Official newspaper of The University of Texas at Austin

The Daily Texan

Official newspaper of The University of Texas at Austin

The Daily Texan

Official newspaper of The University of Texas at Austin

The Daily Texan

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October 4, 2022

The road to freedom: Camino Alamo BBQ

Kevin Kim
Diego Duan serves Uyghur-style Xianjang kabobs to a customer at Camino Alamo BBQ on Guadalupe Street in Austin, TX on Aug 31, 2023.

Food holds more than just flavors — it also holds history. For Diego Duan, owner and operator of Camino Alamo BBQ, his Uyghur-style skewers represent his road to freedom.

A barbeque enthusiast, Duan opened Camino Alamo BBQ this summer, with all business taking place on the small rectangular patio of the SouthCloud Ramen. Customers choose between  lamb, beef or chicken Uyghur-style skewers, which are all made to order. 

From the outside, it may seem like an endearing barbeque stand, but Camino Alamo BBQ boasts a history that dates back four years. In 2019, Duan opened a restaurant selling Uyghur barbeque in his hometown of  Shanghai, China. The Uyghur people, many of whom practice Islam, are native to the Xinjiang region of China. They are a Turkish ethnic group that has been the subject of persecution in China. 

“I opened the Uyghur barbecue (in Shanghai) because Uyghur people cannot do business in Shanghai because they cannot rent space,” Duan said. “If they rent space, the police will find the landlord.”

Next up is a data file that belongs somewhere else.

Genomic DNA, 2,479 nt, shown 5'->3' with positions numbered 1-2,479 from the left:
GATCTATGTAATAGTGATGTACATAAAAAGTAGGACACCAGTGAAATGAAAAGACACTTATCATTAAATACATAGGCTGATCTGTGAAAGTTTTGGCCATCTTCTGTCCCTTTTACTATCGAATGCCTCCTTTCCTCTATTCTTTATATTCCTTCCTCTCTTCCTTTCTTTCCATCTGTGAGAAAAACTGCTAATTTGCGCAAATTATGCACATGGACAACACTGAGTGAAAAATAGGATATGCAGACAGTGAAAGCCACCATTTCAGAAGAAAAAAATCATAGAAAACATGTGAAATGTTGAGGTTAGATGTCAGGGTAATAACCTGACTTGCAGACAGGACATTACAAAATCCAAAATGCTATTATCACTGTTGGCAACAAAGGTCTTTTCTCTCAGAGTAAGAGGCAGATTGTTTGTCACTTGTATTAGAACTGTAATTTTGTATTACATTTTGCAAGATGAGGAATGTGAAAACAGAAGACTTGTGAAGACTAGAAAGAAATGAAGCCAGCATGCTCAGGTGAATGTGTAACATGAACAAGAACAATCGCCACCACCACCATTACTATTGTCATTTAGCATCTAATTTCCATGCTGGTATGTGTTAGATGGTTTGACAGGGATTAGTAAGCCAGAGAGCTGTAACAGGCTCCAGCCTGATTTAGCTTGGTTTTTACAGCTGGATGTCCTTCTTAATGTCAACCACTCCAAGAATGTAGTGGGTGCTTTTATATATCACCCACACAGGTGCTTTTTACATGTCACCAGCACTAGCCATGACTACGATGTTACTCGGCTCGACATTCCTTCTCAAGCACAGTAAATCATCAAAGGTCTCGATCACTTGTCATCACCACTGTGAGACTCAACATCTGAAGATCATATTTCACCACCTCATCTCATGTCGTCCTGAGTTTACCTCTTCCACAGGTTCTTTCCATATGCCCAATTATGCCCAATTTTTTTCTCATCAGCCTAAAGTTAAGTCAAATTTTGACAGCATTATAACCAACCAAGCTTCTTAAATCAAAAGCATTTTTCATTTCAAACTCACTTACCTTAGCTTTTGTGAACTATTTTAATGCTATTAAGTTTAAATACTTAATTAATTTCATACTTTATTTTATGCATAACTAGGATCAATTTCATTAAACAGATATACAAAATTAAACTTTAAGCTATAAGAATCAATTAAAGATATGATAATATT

Instead, Duan rented restaurant space in his name and hired Uyghur workers. There, Duan learned the secret to perfectly seasoned Uyghur-style barbeque. After just three days of business, police visited the restaurant. Duan said he fended off the police for a time, but after three months, he had to either close the shop or fire the Uyghur workers.

“I just wanted to help the Uyghur people,” Duan said. “If no Uyghur people (worked) for me, (there was) no meaning, so I sold (the restaurant).”

Soon after selling the restaurant, the world locked down due to COVID-19. Due to the city’s population of over 20 million residents, Duan said he stayed inside for 72 days straight before he eventually made the decision to leave Shanghai.

Last August, Duan came to the United States seeking asylum, leaving his wife and son at home in Shanghai. After hopping from San Antonio to Boston, Duan finally settled in Austin for the famous barbeque scene. Duan opened his barbeque stand as a tribute to the Uyghur, naming it Camino Alamo BBQ. To him, it means “the road to freedom.”

The smell of the food seems to float down Guadalupe Street, attracting customers as they pass. Economics masters student Kevin Yu said he likes to come by the stand for tasty snacks and good service.

“It’s like real, authentic Chinese barbecue,” Yu said. “Especially in the West North part. It’s very spicy and juicy.”

Additionally, the atmosphere of the shop must not be ignored, with Duan’s welcoming personality elevating the customer experience. Austinite Dan Pyatetsky said he heard about the restaurant online and wanted to give it a try.

“(He is a) super nice guy,” Pyatetsky said. “Clearly, he just moved here and started a business, so it’s cool to see.”

In the future, Duan said he hopes to move his business into a food truck near his current location.

“I don’t want a lot of money,” Duan said. “I see success if I have the business and I can serve the customers and they feel (the food is) good.”


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